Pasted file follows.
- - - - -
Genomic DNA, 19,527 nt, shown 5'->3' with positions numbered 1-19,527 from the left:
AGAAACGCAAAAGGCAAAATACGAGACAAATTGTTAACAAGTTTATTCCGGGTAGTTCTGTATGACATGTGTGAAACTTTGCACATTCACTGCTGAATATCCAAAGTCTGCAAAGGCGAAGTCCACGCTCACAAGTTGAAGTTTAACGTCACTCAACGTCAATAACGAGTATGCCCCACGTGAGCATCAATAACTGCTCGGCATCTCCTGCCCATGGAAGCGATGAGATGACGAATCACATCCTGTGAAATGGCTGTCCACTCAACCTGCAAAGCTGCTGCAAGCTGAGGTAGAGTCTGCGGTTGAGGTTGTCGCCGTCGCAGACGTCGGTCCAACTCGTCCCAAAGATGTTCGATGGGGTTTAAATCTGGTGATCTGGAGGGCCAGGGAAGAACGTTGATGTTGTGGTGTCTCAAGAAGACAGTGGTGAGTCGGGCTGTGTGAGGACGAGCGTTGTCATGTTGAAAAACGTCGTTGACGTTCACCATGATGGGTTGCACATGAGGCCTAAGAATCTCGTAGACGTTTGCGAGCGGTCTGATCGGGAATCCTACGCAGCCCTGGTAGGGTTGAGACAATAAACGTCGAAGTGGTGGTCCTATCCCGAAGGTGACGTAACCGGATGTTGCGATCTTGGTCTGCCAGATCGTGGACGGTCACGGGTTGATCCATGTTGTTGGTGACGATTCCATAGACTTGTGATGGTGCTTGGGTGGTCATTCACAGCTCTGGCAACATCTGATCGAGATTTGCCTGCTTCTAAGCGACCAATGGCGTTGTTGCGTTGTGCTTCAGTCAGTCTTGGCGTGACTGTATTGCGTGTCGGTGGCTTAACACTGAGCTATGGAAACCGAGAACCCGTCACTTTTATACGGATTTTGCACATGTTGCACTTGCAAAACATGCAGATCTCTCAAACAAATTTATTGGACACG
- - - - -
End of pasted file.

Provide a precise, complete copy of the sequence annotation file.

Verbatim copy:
Genomic DNA, 19,527 nt, shown 5'->3' with positions numbered 1-19,527 from the left:
AGAAACGCAAAAGGCAAAATACGAGACAAATTGTTAACAAGTTTATTCCGGGTAGTTCTGTATGACATGTGTGAAACTTTGCACATTCACTGCTGAATATCCAAAGTCTGCAAAGGCGAAGTCCACGCTCACAAGTTGAAGTTTAACGTCACTCAACGTCAATAACGAGTATGCCCCACGTGAGCATCAATAACTGCTCGGCATCTCCTGCCCATGGAAGCGATGAGATGACGAATCACATCCTGTGAAATGGCTGTCCACTCAACCTGCAAAGCTGCTGCAAGCTGAGGTAGAGTCTGCGGTTGAGGTTGTCGCCGTCGCAGACGTCGGTCCAACTCGTCCCAAAGATGTTCGATGGGGTTTAAATCTGGTGATCTGGAGGGCCAGGGAAGAACGTTGATGTTGTGGTGTCTCAAGAAGACAGTGGTGAGTCGGGCTGTGTGAGGACGAGCGTTGTCATGTTGAAAAACGTCGTTGACGTTCACCATGATGGGTTGCACATGAGGCCTAAGAATCTCGTAGACGTTTGCGAGCGGTCTGATCGGGAATCCTACGCAGCCCTGGTAGGGTTGAGACAATAAACGTCGAAGTGGTGGTCCTATCCCGAAGGTGACGTAACCGGATGTTGCGATCTTGGTCTGCCAGATCGTGGACGGTCACGGGTTGATCCATGTTGTTGGTGACGATTCCATAGACTTGTGATGGTGCTTGGGTGGTCATTCACAGCTCTGGCAACATCTGATCGAGATTTGCCTGCTTCTAAGCGACCAATGGCGTTGTTGCGTTGTGCTTCAGTCAGTCTTGGCGTGACTGTATTGCGTGTCGGTGGCTTAACACTGAGCTATGGAAACCGAGAACCCGTCACTTTTATACGGATTTTGCACATGTTGCACTTGCAAAACATGCAGATCTCTCAAACAAATTTATTGGACACG